Emerging Markets and Political Players - dummies

Emerging Markets and Political Players

By Ann C. Logue

When doing business or making an investment in an emerging market, be aware that every country is run by a mix of government officials, rich and powerful individuals, and special interest groups outside the government. How government officials, wealthy families, worker groups, and nongovernmental organizations work together can push a nation’s economy farther along or create uncertainty and instability that causes delays in development.

One source for information about governments around the world is the CIA World Factbook, published by the U.S. Central Intelligence Agency (not all the agency’s work is undercover). It’s a free resource with summary information about the politics, people, geography, and economy of every nation on earth, and it’s really useful if you need a quick overview about a country.

Potential power players to evaluate include:

  • Elected and appointed officials: The answers to questions about how the people in charge got there and how they may leave, who supports them, who they’re accountable to, and whether the courts and military are independent of the political rulers can tell you a lot about how decisions are made and how work gets done.

  • Ruling family or dynasty: In many nations, a handful of families — sometimes royal or quasi-royal — control most of the wealth and much of the political power, and their interests trump those of investors in other countries.

    People may defer to members of these families and that may affect your status as an outside investor. Financial information may be considered private family business even for stockholders.

  • The people: The people in a country may be only loosely united; different tribal, ethnic, religious, generational, or class ties may matter as much or more than the country that issues their passports. And people may make decisions for completely different reasons than you would.

    A country’s people are ultimately responsible for making the economy succeed. If they’re too busy fighting one another or fighting with their government, they won’t have the energy to make commerce go. Getting a handle on who the people are in a country and what they want and need gives you some good insight into the economy’s stability (or lack thereof) and the country’s growth prospects.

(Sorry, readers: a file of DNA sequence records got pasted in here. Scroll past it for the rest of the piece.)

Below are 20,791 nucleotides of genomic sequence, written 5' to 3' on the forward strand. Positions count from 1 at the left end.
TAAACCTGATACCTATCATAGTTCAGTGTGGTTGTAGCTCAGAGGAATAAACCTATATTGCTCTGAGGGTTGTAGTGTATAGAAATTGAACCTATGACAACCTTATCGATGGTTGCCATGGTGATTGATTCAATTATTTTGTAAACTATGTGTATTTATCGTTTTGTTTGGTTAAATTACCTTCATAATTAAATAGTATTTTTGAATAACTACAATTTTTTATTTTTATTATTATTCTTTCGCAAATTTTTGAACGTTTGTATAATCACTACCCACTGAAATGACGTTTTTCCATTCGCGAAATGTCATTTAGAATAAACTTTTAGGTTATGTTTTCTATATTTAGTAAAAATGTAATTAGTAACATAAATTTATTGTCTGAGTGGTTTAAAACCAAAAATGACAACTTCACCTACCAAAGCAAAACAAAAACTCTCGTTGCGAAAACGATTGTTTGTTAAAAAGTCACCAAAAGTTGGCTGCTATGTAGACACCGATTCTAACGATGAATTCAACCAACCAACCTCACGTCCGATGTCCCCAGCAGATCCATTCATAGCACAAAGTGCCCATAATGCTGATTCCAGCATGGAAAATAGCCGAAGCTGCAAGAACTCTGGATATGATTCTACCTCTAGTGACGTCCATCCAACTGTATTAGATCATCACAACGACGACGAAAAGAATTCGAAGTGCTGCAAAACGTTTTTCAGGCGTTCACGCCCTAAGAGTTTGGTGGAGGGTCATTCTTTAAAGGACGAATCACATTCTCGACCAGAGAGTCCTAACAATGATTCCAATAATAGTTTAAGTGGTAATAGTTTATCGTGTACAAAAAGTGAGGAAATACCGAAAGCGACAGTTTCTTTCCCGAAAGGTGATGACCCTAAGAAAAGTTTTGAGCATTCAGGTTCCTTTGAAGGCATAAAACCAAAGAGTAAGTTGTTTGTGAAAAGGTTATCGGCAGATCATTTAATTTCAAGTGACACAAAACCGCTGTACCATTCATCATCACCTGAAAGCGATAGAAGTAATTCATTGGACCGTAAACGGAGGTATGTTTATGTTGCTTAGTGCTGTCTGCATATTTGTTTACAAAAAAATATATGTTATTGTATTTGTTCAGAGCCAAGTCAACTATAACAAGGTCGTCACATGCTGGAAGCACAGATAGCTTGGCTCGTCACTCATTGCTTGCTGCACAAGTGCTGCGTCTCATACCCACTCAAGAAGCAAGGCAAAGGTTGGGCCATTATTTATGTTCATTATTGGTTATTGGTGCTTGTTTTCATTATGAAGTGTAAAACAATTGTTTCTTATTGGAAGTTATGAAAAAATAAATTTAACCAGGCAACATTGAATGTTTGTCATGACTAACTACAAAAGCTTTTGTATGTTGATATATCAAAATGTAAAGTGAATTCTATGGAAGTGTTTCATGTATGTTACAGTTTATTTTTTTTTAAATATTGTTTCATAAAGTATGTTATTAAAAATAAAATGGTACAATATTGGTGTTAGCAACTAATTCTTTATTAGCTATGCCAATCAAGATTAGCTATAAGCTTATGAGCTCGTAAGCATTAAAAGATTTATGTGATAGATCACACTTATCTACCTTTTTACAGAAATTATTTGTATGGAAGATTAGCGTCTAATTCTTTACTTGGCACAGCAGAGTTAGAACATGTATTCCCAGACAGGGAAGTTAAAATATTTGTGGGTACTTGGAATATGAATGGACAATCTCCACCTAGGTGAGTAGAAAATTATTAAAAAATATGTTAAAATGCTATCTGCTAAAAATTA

• Labor: Trade unions have significant power in many countries. Many governments have laws requiring that companies have employee representatives on the board of directors, for example, or laws that give a labor union authority to negotiate for all employees, which can be helpful if everyone behaves responsibly. Even countries that don’t have labor unions may have laws that protect worker rights and add to operating costs.

  • Nongovernmental organizations (NGOs): Usually a nonprofit group with an interest in a country’s political and economic structure, influential NGOs in the developing world tend to be major aid organizations. NGOs are active in many emerging markets. Understanding who’s in a country and what their constituencies are can help you better assess the risks and opportunities you may see as an investor.

  • Friends and enemies from other countries: No country is an island, metaphorically speaking, and all have friendly and not-so-friendly relationships to keep an eye on. An ex-colony may retain the language and legal system of its former colonial master, and migration between the former colony and its former capital may be strong. These ties may be friendly, or they may be bitter and hateful.

    Countries often join with others in their region to sign free-trade agreements or to find ways to cooperate in education or common infrastructure. However, countries also engage in ongoing skirmishes, raids, and attacks with a neighbor, which can make life uncertain in border towns and possibly elsewhere in the country.

    If a country has problems with its neighbors, it’s likely to have political and defense problems that create economic risk for investors.

  • Displaced populations: Because emerging countries had few opportunities for their citizens in years past, people left these countries for other nations. These far-flung citizens and their children often form an important source of capital and contacts for businesses back home and play an important role in helping an emerging or frontier market grow and thrive.